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We had been walking in the early mornings prior to the so-called “total lockdown” implemented by our Barangay. There were others like us in our community who walked, jogged or cycled during the same time we took our walks. However, we all practiced physical distancing and used masks while outdoors. We could afford to do this because the village where we resided in had relatively wide streets and there were few houses and residents compared to other residential areas. In our case, we usually walked in areas where there were even fewer houses and people. It is highly unlikely we could get Covid-19 during our morning walks. Afternoons were different as we observed more people going around including those who appear to be joyriding with their motorcycles.
Is there actual evidence that walking, jogging, running or cycling actual aid the spread of Covid-19? So far, there isn’t and what we have are mostly simulations. Yes, simulations like those that appear in articles that are going around the internet; often shared in social media. Here is a more informative and objective article about this topic that articulates more the importance of physical activity (i.e., in the form of walking, jogging, running or cycling) in combatting the virus while also emphasizing the need for social or physical distance and the use of masks:
Niiler, E. (2020) “Are Running or Cycling Actually Risks for Spreading Covid-19?”, Wired, https://www.wired.com/story/are-running-or-cycling-actually-risks-for-spreading-covid-19/?bxid=5bd6761b3f92a41245dde413&cndid=37243643&esrc=AUTO_OTHER&source=EDT_WIR_NEWSLETTER_0_DAILY_ZZ&utm_brand=wired&utm_campaign=aud-dev&utm_mailing=WIR_Daily_041420&utm_medium=email&utm_source=nl&utm_term=list1_p4 [Last accessed 4/15/2020]
I appreciate the efforts of those in our Barangay to make sure no one gets infected (there are zero incidents so far). However, sometimes the overeagerness seem to trump the need to practice common sense in these times. I believe there is a need to make an even bigger effort to ensure people are able to maintain physical and mental wellness through exercise or activity. I believe we are in a community where people are educated, aware and responsible enough to make this work.
I was reviewing materials for my classes now that the latter have been suspended and we are switching to online teaching. I came upon the topic of level of service (LOS) for pedestrians – for walkways and sidewalks to be exact. Following is the LOS table for walkways and sidewalks (platoon-adjusted) with my note, and an illustration of walkway LOS thresholds with my annotations. The recommended minimum social distance is 1 meter. That translates to a space of 3.14159 square meters if we assume a circular area around a person.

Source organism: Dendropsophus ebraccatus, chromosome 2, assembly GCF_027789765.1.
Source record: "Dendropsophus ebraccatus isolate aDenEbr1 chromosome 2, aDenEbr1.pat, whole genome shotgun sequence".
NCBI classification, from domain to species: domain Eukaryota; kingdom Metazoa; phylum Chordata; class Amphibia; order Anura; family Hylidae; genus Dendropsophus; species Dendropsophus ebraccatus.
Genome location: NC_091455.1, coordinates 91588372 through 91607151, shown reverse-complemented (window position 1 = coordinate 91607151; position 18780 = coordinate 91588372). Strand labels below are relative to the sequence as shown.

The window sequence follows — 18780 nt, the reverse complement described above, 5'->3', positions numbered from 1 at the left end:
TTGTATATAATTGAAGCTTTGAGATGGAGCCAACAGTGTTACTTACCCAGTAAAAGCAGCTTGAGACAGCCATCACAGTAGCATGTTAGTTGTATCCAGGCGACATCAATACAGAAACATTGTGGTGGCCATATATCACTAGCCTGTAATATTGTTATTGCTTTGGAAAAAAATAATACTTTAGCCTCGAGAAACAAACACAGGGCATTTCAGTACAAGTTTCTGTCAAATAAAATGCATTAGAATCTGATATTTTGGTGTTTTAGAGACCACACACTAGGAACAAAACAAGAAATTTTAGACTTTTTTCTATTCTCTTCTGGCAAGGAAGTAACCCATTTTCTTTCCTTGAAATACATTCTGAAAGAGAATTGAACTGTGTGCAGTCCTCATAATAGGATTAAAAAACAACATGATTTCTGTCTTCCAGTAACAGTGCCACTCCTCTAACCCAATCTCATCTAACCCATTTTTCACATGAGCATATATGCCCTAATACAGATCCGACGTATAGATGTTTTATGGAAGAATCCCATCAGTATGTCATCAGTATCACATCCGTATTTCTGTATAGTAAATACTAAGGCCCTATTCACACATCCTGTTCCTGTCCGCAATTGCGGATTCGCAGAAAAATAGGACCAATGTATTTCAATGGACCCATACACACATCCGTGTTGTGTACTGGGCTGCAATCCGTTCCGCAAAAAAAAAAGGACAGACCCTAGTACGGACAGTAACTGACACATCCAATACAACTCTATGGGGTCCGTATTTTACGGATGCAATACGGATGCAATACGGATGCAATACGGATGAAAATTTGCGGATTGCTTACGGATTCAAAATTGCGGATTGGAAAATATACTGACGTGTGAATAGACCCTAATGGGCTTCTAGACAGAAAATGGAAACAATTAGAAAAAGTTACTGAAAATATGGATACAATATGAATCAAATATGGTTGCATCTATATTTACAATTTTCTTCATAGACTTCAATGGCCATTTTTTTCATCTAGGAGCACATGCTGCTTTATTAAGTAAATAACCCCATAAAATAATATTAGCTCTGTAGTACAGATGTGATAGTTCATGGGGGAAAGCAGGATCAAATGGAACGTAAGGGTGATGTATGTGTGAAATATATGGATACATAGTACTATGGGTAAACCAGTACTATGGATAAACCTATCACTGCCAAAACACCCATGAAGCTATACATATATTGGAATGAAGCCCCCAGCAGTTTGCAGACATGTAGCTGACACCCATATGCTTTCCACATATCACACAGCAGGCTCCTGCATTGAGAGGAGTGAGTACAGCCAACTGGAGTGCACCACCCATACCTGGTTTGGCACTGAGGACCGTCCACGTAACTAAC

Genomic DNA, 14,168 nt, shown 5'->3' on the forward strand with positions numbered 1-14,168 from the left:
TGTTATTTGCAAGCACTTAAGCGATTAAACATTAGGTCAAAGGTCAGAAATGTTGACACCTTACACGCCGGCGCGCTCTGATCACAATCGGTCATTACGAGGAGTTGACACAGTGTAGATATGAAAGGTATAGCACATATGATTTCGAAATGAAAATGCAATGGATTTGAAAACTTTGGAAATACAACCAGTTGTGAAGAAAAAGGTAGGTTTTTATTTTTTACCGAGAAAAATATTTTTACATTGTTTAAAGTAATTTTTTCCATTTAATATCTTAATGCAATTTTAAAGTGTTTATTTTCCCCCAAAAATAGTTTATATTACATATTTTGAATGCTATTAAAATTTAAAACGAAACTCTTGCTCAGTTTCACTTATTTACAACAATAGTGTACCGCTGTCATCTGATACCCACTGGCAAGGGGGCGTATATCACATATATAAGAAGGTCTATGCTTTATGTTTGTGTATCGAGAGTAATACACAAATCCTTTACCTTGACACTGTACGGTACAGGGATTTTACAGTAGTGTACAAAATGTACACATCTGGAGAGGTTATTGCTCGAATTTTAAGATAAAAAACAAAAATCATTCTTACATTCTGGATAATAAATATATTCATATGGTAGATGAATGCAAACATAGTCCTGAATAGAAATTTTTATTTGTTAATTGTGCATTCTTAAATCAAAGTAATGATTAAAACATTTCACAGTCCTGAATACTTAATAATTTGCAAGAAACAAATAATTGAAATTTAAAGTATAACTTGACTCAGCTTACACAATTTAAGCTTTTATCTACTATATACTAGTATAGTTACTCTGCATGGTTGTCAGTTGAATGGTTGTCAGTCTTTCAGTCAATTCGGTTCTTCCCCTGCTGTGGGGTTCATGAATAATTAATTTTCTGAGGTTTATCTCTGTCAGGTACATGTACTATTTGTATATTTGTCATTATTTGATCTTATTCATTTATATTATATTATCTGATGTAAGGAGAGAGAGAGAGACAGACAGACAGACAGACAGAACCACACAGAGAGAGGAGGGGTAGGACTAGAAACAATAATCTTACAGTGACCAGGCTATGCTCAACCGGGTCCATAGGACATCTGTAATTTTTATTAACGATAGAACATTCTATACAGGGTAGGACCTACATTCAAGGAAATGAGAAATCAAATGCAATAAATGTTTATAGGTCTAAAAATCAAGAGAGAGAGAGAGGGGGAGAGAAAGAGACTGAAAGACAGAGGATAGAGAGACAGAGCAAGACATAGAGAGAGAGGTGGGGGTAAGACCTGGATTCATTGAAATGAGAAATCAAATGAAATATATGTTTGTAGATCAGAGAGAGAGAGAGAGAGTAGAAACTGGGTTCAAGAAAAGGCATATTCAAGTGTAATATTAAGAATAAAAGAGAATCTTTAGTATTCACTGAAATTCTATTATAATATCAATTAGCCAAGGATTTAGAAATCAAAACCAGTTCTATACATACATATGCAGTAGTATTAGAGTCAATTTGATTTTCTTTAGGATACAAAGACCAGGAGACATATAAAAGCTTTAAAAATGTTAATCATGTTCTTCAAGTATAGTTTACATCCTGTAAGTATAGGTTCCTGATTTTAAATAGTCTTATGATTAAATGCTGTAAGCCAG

Platoon-adjusted means people are moving and grouped according to the speed of a lead person or persons dictating their walking speed.
I annotated the illustration to show the minimum pedestrian spacing, the ideal spacing, and situations when the desired social distance is not achieved.
The big question now is if we can achieve the minimum given the mostly inferior pedestrian facilities we have in the country. Do you know of any areas where this can be achieved? BGC? Trinoma? MOA? UP Diliman Campus? Iloilo City’s Esplanade?
The National Transport Policy is out and there’s a lot of buzz about the wording of the policy. NEDA released the following infographics on their official Facebook page:
Definition of what the policy is about
Hierarchy of transport modes (note the emphasis on walking and cycling)
Checklist for programs and projects: I am already anticipating what proponents will be writing to justify projects according to this checklist.
I will reserve my commentaries for future blogs. There is really a lot to discuss about this policy and how it will implemented (properly or improperly), There are lots of different ideas, advocacies, interests and agendas on transportation that come into play here. And we can only hope that the policy and its implementing rules and regulations will be clear enough (not vague as to have so many loopholes) for this policy to effect transformation and inclusive and sustainable development.
The connections between transit stations in Singapore show us examples of how to encourage people to walk long distances. The links, mostly underground, are interconnected with branches to common exits to hotels, office and residential buildings. These are basically transit malls lined with cafes, restaurants and shops. There are even gyms (e.g., UFC) and play venues along some connections.
Underground transit mall between a City Hall Station (red line) and Esplanade Station (orange line)
The connection is lined with restaurants, cafes and shops
Singapore’s underground connections reminded me of similar structures in Tokyo and Yokohama. You can just walk underground and come up near your destination. This is especially advantageous and comfortable during the summers when the hot weather becomes a detriment to walking outdoors. Underground transit malls or connections are usually air-conditioned or air is pumped into them for ventilation. As such, temperatures are significantly lower compared to the surface/ground. Will we have similar facilities/developments here in the Philippines and particularly in Metro Manila once the MM Subway is developed?